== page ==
security with a value of twice the amount of the judgment.
MODIFICATION OF INJUNCTION
Finally, Brooktree has requested a modification of the injunction that was entered by this court on September 27, 1990. Specifically, Brooktree has asked that the nature of the injunction be changed from interlocutory to permanent now that AMD's post-trial motions have been denied; and also that the language of the injunction be modified so as to cover the infringing circuitry contained in the computer chips as well as the chips themselves. AMD does not dispute this point, and has submitted a proposed injunction order that it argues addresses Brooktree's concerns. Brooktree has also submitted a proposed order.
Both sides agree that the language of the injunction should be changed to prohibit AMD from making, using, selling, actively inducing the manufacture or sale of, or contributing to the manufacture or sale of, the circuitry that was found to infringe Brooktree's patents, rather than the particular chips that contained that circuitry. The major difference between the two proposed orders is the narrowness with which the infringing products are defined. Brooktree's proposed order would prohibit the making, using, selling, etc., of any chips containing circuitry found to infringe Brooktree's patent claims; or the making, selling, etc., of any chips containing the mask work layout found to infringe Brooktree's mask work rights. The language of AMD's proposed order covers only color palette chips containing the identical circuitry as that found to infringe Brooktree's patents; or the importing, distributing, inducing or knowingly causing another to import or distribute, any semiconductor chip products containing the mask work layout of the static RAM cells found to have infringed Brooktree's mask work rights.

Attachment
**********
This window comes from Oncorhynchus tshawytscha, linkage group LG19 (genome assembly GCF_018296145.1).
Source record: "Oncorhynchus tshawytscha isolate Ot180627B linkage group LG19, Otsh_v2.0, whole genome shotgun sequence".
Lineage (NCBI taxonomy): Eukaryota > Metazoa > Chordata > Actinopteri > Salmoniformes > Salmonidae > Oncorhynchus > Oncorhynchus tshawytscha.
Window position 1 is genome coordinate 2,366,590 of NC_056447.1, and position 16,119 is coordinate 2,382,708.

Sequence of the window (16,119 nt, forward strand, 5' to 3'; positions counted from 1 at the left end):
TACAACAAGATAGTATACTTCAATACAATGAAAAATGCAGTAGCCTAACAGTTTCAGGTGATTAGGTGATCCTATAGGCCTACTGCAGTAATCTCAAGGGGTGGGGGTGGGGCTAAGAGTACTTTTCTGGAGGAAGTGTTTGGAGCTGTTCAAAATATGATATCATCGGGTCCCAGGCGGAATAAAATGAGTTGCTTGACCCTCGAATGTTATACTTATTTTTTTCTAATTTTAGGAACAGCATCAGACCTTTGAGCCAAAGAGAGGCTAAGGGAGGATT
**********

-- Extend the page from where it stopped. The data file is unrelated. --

The proposed order submitted by Brooktree makes those changes necessary to cover the infringing circuitry itself. AMD has made no argument as to why the additional changes it recommends should be adopted. Specifically, AMD does not explain why only "color palette chips" containing the infringing circuitry should be included in the injunction. This may be the only current use of the circuitry, but there does not seem to be any reason to include this limiting language in the injunction. The circuitry itself was found to infringe Brooktree's patents, not its use in the color palette chips. In addition, AMD has not explained why the language of the injunction as to the mask works should be changed from "making, using, selling," etc., to "importing, distributing," etc. The language from the original injunction was taken from AMD's proposed order, and there does not seem to be any reason to change it now.
In sum, while there is not much difference between the two proposed orders, Brooktree's comes the closest to the language of the original interlocutory injunction already issued by this court. AMD has not explained why the additional changes contained in its proposed order should be adopted. Accordingly, Brooktree's proposed order for a permanent injunction will be adopted.
Upon due consideration of the parties' memoranda and exhibits, the arguments advanced at hearing, and for the reasons set forth above, the court hereby:
I. Awards Brooktree prejudgment interest for damages on its patent infringement claims in the amount of $ 744,600.